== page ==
Greece's Epirus region hosts five of the country's most important ancient theatres. Some are famous, but others little-known. Now, a European-backed project will restore these architectural treasures from antiquity and weave them into a brand new tourist trail. The circuit includes the sites of Dodona, Gitana, Amvrakia, Kassope and the Roman theatre of Nikopolis. From its inception, this project has been backed and co-financed by the European Union.


One of the most famous archaeological sites in Greece, as it was the home of the ancient oracle of Zeus.

It is the smallest ancient Greek theatre unearthed to date. The West Necropolis has also survived. Both are visible from the street.

Octavian was so overjoyed at defeating Mark Antony and Cleopatra’s combined fleet in the Battle of Actium that he constructed an entire city in his own honor to celebrate his victory. “Nikopolis” means “Victory City.”

Its construction was based on the Hippodamian Plan grid system, and faithfully adhered to Aristotles’ suggestions on how to create the ideal city.

Two names are inscribed on each one of the seats found in the lower tier of the ancient theatre; According to one theory, the first name belonged to the slave owner and the second to the slave he had set free.

Though key to the project, the team's ambition goes beyond just renovating these ancient landmarks for people to observe.

"We are used to archaeological sites being extensive ruins that must be discovered. Yet, theatres are constructions that have, an inherent sociability. An ancient theatre can be used to teach theatre; it can be used for educational purposes," explains architect and engineer Georgios Smyris. "People can meet and interact. The goal is not only to see but to use. This is the great challenge faced."

The Epirus region joined forces with the Diazoma association to launch this project called "The Cultural Route of the Αncient Τheaters of Epirus". It boasts 5 archaeological sites, 344 km of trails to travel, 2,500 years of history. The project has a total budget of 24 million EUR of which 80% comes from the EU.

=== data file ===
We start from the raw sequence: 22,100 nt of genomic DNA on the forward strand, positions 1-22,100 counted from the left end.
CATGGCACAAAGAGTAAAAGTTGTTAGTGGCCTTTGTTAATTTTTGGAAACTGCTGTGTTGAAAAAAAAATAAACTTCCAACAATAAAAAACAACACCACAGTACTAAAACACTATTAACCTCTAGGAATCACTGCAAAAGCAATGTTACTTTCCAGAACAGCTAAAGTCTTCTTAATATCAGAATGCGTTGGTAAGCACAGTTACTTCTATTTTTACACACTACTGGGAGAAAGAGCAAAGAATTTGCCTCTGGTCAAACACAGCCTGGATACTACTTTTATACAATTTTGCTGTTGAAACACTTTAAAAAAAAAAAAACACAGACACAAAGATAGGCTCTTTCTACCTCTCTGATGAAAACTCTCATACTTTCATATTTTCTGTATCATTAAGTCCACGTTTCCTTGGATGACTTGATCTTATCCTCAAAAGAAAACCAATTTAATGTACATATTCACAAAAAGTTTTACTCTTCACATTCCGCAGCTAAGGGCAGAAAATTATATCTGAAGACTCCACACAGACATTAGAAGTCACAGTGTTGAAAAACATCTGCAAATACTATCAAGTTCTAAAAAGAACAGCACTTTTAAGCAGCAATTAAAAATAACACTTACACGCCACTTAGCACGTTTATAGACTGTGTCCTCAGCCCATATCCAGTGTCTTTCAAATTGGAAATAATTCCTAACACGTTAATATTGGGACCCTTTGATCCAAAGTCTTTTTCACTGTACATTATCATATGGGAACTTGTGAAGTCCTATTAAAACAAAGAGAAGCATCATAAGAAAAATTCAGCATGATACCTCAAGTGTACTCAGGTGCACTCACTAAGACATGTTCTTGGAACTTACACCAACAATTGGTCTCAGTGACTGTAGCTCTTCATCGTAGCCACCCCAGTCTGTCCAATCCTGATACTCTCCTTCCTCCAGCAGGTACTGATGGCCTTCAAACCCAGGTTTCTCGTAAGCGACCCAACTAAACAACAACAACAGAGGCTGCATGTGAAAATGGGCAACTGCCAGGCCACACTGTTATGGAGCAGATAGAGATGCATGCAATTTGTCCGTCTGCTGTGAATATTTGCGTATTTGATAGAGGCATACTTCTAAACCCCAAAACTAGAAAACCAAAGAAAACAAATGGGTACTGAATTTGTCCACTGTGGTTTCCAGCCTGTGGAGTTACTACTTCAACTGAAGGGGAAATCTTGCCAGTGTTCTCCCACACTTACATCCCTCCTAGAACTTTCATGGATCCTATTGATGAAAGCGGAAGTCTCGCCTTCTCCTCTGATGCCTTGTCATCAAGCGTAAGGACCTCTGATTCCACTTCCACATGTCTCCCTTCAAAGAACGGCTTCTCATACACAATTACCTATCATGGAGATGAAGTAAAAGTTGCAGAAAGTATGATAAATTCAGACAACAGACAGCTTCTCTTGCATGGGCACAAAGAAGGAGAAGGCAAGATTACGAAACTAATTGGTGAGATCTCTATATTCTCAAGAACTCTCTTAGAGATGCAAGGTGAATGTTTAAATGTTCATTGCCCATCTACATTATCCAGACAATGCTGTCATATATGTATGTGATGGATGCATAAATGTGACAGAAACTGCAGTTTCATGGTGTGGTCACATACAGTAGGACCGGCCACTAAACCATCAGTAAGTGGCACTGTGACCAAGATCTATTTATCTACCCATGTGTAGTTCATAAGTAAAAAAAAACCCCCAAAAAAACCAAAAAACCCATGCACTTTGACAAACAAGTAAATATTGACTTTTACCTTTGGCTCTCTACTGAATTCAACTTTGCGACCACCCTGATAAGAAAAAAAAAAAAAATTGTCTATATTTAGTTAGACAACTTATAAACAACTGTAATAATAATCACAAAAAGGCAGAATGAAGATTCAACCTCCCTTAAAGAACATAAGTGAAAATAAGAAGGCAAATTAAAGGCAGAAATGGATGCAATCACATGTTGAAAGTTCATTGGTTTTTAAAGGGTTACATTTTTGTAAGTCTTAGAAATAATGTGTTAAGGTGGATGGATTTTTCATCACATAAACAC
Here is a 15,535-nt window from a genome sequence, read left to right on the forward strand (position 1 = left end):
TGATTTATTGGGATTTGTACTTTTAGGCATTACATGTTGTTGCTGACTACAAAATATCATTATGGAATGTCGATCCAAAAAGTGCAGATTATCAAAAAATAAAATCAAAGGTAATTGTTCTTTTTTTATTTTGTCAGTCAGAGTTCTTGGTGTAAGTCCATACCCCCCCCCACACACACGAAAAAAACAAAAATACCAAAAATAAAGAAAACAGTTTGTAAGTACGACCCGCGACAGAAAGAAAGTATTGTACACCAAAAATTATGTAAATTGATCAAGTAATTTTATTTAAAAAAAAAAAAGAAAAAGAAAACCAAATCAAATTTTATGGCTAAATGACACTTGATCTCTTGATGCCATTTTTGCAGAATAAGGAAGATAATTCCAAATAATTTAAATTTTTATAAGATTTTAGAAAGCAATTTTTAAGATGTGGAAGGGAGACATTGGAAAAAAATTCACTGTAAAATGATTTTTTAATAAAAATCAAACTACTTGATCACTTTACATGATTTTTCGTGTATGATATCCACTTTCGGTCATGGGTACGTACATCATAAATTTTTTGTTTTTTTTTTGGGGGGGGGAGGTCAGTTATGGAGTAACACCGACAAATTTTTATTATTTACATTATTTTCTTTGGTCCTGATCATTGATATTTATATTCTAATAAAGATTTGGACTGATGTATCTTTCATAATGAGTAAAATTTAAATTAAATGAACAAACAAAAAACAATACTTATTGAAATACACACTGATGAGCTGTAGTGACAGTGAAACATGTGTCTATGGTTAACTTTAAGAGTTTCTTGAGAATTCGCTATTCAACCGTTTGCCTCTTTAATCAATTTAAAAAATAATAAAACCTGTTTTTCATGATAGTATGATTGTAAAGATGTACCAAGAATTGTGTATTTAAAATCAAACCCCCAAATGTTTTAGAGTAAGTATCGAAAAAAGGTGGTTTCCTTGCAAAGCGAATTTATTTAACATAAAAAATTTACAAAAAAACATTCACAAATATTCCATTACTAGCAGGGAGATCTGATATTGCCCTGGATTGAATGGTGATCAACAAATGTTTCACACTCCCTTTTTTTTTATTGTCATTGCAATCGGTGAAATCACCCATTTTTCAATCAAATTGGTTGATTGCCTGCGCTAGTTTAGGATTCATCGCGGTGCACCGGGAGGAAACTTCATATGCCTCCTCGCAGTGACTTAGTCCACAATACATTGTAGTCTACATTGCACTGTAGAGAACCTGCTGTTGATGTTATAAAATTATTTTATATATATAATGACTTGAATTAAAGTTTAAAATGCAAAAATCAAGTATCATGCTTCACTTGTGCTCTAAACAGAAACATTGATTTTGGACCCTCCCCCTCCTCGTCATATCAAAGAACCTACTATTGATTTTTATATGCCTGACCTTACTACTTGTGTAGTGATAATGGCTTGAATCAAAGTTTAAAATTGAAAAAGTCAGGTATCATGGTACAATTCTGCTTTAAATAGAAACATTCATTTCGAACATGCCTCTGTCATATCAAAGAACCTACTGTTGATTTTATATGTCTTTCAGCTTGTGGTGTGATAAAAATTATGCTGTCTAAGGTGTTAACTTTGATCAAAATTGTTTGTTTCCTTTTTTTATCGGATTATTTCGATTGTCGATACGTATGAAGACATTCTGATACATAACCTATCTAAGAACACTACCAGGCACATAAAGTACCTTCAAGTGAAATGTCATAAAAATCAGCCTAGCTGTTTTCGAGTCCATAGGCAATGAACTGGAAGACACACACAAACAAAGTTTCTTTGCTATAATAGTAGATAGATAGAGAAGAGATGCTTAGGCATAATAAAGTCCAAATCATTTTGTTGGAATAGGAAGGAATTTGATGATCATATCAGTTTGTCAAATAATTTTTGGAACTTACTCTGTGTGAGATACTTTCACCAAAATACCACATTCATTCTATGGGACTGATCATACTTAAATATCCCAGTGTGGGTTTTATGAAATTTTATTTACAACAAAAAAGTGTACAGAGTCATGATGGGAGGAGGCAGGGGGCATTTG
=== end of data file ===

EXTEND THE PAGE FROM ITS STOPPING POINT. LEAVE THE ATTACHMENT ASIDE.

The aim of this trail is to attract Greek and foreign visitors who are interested in archaeology, history and the arts. To support this vision, a business cluster has been created with the participation of hotels, restaurants, tourist agencies and local producers.

"The cultural route will succeed when the visitors taste and feel the current culture, the daily culture of the region they're visiting," says Nikos Karabelas from the project's monitoring committee. "The tourists should have the chance to taste our excellent olive oil, sample some herbs that grow throughout Epirus and get some honey. In short, to experience Epirus' warm, authentic hospitality".

The region of Epirus is bursting with stories to tell. Τhe Ottoman castle of Ioannina and the silversmithing museum are some other gems on offer. Tourists delving into the world of antiquity at the renovated amphitheatres will also have plenty to experience on Epirus' modern side. Epirus Development Agency Historian Georgia Kitsaki asserts:

"The cultural path follows the trend at European and international level. The visitor wants to come and experience a holistic product. The visitor wants to get a complete, unique experience. The impressive ancient theatres of Epirus are only the beginning. It is a journey back in time that finally leads you to Epirus' charming and multi-faceted present".

When pandemic restrictions permit it, the Region intends to launch an advertising campaign to attract tourists from European countries and beyond.